dream.  The one where Mary Shelley came to my house in a
green velvet dress and told me what was what.  You fuckers
don’t deserve the answers.  The real answers only come in
dreams.  You people are con-artists.  Gimme my
“F,” asshats.  I’m fucking outta here.

Question from Mother, who was gone but came back:  Can you invent a self with crayons?

Lidia at 49:

I am a woman who has learned to love the purple crayon.  The
One I ate in a moment of trauma as a child, the one I was
Punished for using on all those walls.  I want to give a purple
Crayon to everyone I love.  I want us to draw the walls down.
Laughing.

Lidia at 17:

The exquisite violet expensive architectural felt marker I stole
From his desk—I have it still.  I’m not sorry.

Dora:

Daughters of Eve with your purple Sharpies, unite.  We declare
war on all poverty, bigotry, snobbery, class inferiority,
Racism, homofuckingphobism, we denounce your stupid-ass
Stares and disgust at fat people, gay men and lesbians and
everyone in between, wild people, differently abled and un-
showered homeless people.  We hereby reject your rejection of
the illegal alien, we scorn your scorn of the rez inhabitants, the
jobless, the single mothers the junkies the dreamers.  We piss
On your judgements of teachers and nurses and housewives
And hookers.  Watch for a bag of poo on fire at your doorstep.
At dawn.  It will be a sign of the EVE of our revolution.  Mother,
Rest.  I am home.

___________________

LIDIA YUKNAVITCH is the author of three works of short fiction: Her Other Mouths, Liberty’s Excess, and Real to Reel, as well as a book of literary criticism, Allegories of Violence. Her work has appeared in Ms., The Iowa Review, Exquisite Corpse, Another Chicago Magazine, Fiction International, Zyzzyva, and elsewhere. Her book Real to Reel was a finalist for the Oregon Book Award and she is the recipient of awards and fellowships from Poets and Writers and Literary Arts, Inc. Her work appears in the anthologies Life As We Show It (City Lights), Forms At War (FC2), Wreckage of Reason (Spuytin Duyvil). She teaches writing, literature, film, and Women’s Studies in Oregon. Her first novel is forthcoming from Hawthorne Books.

Find Dora: A Headcase Here.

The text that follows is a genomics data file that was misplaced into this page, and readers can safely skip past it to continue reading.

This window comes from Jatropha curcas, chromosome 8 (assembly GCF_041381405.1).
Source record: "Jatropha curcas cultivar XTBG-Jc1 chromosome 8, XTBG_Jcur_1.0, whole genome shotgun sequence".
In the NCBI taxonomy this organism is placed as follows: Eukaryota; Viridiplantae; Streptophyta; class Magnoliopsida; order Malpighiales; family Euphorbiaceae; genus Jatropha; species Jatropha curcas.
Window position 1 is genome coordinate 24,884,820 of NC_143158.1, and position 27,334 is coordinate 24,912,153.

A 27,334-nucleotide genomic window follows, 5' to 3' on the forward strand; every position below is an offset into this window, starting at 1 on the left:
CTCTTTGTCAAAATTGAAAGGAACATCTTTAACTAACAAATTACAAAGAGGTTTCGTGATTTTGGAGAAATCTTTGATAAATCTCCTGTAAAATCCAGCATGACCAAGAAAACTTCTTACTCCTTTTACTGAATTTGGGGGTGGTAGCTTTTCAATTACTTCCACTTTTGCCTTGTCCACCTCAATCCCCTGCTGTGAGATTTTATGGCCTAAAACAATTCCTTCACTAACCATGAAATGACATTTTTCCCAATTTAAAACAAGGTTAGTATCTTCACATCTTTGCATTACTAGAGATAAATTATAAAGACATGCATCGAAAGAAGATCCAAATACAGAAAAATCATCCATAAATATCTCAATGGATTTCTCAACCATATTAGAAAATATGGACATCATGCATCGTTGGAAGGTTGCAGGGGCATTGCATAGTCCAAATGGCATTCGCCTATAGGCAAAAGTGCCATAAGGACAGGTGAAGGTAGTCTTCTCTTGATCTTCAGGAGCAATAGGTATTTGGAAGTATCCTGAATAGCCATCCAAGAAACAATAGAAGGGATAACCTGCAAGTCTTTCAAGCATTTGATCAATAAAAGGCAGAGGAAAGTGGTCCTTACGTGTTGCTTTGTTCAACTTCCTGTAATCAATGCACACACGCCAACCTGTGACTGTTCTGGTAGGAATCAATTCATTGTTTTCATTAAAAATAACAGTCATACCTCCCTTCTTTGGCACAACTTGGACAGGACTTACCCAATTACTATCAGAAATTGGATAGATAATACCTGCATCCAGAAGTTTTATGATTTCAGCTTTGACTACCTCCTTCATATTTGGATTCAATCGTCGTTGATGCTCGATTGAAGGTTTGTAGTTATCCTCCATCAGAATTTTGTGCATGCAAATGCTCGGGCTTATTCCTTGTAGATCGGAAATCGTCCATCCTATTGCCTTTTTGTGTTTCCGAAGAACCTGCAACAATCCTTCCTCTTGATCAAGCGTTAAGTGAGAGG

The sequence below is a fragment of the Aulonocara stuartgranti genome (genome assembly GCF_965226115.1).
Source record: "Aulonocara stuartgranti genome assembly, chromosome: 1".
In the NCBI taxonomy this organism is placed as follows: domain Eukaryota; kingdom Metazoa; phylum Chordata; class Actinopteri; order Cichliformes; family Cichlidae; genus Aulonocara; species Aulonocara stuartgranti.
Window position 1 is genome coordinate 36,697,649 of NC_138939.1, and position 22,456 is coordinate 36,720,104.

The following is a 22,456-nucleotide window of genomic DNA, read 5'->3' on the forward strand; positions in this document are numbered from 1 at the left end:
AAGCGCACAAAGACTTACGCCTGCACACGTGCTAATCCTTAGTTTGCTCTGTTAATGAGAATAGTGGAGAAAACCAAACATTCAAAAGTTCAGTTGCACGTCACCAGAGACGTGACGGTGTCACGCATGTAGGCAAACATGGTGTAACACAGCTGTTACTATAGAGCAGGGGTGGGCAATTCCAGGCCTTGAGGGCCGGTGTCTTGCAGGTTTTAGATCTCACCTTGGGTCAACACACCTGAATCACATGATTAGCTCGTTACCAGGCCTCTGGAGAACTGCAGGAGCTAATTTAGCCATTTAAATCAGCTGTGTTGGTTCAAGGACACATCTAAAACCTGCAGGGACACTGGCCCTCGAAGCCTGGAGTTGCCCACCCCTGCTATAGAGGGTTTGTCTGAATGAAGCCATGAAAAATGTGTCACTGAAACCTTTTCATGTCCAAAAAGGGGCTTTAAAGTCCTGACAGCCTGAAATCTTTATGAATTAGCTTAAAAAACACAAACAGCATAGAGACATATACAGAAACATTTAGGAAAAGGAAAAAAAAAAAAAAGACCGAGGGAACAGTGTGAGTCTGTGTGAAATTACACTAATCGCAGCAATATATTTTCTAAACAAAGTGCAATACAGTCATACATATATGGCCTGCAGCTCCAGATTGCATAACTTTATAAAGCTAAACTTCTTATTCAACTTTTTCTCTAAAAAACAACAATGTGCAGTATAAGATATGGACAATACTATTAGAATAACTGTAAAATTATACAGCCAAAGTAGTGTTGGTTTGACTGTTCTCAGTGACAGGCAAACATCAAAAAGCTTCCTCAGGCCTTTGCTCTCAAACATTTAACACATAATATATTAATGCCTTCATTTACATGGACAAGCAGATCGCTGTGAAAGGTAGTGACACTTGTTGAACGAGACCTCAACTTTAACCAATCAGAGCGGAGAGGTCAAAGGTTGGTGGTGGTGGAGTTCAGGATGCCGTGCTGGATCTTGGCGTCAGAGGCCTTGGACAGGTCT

TAGS: , , , , , , ,

TNB FICTION is proud to showcase book excerpts and original short fiction from some of the finest writers in the world. Features have included work by Aimee Bender, Dan Chaon, Stuart Dybek, Jennifer Egan, Bret Easton Ellis, Roxane Gay, Etgar Keret, Antonya Nelson, and hundreds of other internationally acclaimed and emerging writers. Spotlighting a recent book release each week, TNB Fiction helps bring awareness of new literary fiction, from both trade and independent publishers, to readers around the world, providing a global, free-access arena for spotlighting the genre in an era of shrinking coverage among mainstream print publications. TNB Fiction has its finger on the pulse of a vibrant new generation of writers, as well as established literary greats whose work continues to shape the future dialogue of literary culture. Fiction Editor Rachael Warecki lives in Los Angeles. Her work has appeared in The Los Angeles Review, The Masters Review, Midwestern Gothic, and elsewhere, and has received residency invitations from the Wellstone Center and Ragdale. She holds an MFA in Fiction from Antioch University Los Angeles and is currently at work on a novel.

2 responses to “Lidia Yuknavitch: The TNB 
Self-Interview”

  1. Francine says:

    Incredibly powerful. After just reading this, twice, I am still at a loss for words, but I will be back when I find them, again. Thank you, so much, for writing this and putting it out here.

Leave a Reply

Your email address will not be published. Required fields are marked *